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#4 daveaust

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Posted 23 July 2017 - 11:08 AM

@xXToffeeXx-

 

I will scan with ESET as well. She just has windows sec essentials running right now and I scanned few times with MWBytes.

She didn't have backups (seems like the norm out there) so VSS saved her by the skin of her teeth. I told her how lucky she was because she had a lot of docs that she had been hand formatting so it would have been a disaster. I'm going to research and find her a backup solution. I was quite surprised the infection didn't clear her VSS. Very surprised.

I just ran SFC and also chkdsk'ing just because I have her computer here at my house.

 

@quietman7-

There isn't any encryption samples to send for analysis. The files are not encrypted-- they are completely zeroed over. From one end to the other. I ran the ransom note thru the ID analyzer and it said it was nemucod (sp?) because it mentioned RSA-2048 and AES, but it wasn't dropping kovter or whatever the hell it usually does.

 

BTW, there were no extension changes at all.

 

Thank you all for chiming in!!


Edited by daveaust, 23 July 2017 - 11:09 AM.


#5 quietman7

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Posted 23 July 2017 - 01:50 PM

Yea ID Ransomware is not as accurate when submitting only one type of file. Submitting both encrypted files and ransom notes provides a more positive match and helps to avoid false detections but not every situation will allow for that. Sometimes the criminal's email address for ransom payment is useful and so is the malicious file responsible for the infection itself which is why we ask in order to cover all the bases.

Most crypto malware will typically delete (though not always) all shadow copy snapshots (created if System Restore was enabled) with vssadmin.exe so that you cannot restore your files from before they had been encrypted. However, it never hurts to try in case the malware did not do what it was supposed to do...it is not uncommon for these infections to sometimes fail to delete the Shadow Volume Copies as what appears to have happened in your Mom's situation. But as xXToffeeXx notes, the next time you may not be as lucky so backing up data and prevention are your best defensive strategies.Although Microsoft Security Essentials combines the features of an anti-virus and anti-malware scanner to provide real-time protection against viruses, spyware, and other malicious software...it is weak, meaning it does not provide comprehensive protection especially from ransomware. To protect you Mom, you may want to have her consider replacing MSE with a better solution such as Emsisoft Anti-Malware which includes protection against ransomware.See my comments in Choosing an Anti-Virus Program for more specific details as to why I recommend Emsisoft Anti-Malware.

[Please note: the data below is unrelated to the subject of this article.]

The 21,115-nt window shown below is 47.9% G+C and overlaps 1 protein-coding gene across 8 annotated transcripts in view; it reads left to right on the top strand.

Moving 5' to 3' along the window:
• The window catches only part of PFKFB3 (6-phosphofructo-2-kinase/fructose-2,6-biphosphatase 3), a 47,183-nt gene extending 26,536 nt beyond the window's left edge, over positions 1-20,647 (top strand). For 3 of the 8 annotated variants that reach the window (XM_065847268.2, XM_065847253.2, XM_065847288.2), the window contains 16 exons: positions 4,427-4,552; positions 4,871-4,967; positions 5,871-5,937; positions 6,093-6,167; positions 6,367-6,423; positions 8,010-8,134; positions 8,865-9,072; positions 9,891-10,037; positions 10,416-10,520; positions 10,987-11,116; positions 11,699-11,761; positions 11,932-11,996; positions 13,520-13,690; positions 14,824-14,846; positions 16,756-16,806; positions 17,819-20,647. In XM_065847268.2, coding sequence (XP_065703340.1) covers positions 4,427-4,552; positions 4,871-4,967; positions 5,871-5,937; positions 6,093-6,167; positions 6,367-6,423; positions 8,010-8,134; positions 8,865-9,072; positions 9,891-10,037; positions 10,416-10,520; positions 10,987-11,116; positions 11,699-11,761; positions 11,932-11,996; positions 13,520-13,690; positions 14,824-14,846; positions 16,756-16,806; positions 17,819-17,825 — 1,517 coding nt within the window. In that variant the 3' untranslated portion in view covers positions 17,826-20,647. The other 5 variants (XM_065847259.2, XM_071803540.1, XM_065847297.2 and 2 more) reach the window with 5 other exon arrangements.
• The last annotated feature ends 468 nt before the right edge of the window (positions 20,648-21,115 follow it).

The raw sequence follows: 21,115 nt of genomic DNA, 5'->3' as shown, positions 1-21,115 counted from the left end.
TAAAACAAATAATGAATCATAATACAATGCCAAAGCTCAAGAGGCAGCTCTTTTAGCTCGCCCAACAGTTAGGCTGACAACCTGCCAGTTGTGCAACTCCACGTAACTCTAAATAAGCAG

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#6 daveaust

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Posted 23 July 2017 - 09:29 PM

quietman- I may put the Emsisoft package on her machine. I didn't know too much about it but I went to their site -and- if it is recommended by this forum's members then I know it will be good product. She got really lucky that the virus was "dumb" enough to leave the shadows lol. It really made the recovery easy for me. Glad there are a few absent minded malware coders out there. I for now just slapped Mozy on her machine to at least get copies of her data files off site daily.

thanks again for all the info on this...



#7 quietman7

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Posted 23 July 2017 - 09:35 PM

You're welcome on behalf of the Bleeping Computer community.